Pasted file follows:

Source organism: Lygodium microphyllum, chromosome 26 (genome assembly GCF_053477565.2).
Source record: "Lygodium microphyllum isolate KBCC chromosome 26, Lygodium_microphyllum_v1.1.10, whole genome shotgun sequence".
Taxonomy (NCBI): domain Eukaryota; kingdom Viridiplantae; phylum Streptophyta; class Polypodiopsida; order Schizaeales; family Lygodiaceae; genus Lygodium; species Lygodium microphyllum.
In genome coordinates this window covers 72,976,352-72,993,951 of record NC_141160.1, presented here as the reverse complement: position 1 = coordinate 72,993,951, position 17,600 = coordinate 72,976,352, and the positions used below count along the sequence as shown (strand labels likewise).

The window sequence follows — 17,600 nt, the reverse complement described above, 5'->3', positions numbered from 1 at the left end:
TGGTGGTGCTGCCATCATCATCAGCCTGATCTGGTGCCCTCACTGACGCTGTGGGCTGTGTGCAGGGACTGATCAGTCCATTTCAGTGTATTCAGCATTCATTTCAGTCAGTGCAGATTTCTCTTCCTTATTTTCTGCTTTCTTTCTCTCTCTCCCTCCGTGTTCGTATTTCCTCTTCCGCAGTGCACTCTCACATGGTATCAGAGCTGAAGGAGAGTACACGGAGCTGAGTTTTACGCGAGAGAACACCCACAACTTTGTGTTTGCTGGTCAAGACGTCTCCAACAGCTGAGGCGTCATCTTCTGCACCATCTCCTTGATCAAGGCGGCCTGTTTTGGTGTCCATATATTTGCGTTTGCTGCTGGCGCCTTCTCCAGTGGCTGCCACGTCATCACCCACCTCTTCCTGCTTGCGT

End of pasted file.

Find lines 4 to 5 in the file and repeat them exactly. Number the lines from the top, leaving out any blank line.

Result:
In genome coordinates this window covers 72,976,352-72,993,951 of record NC_141160.1, presented here as the reverse complement: position 1 = coordinate 72,993,951, position 17,600 = coordinate 72,976,352, and the positions used below count along the sequence as shown (strand labels likewise).

The window sequence follows — 17,600 nt, the reverse complement described above, 5'->3', positions numbered from 1 at the left end: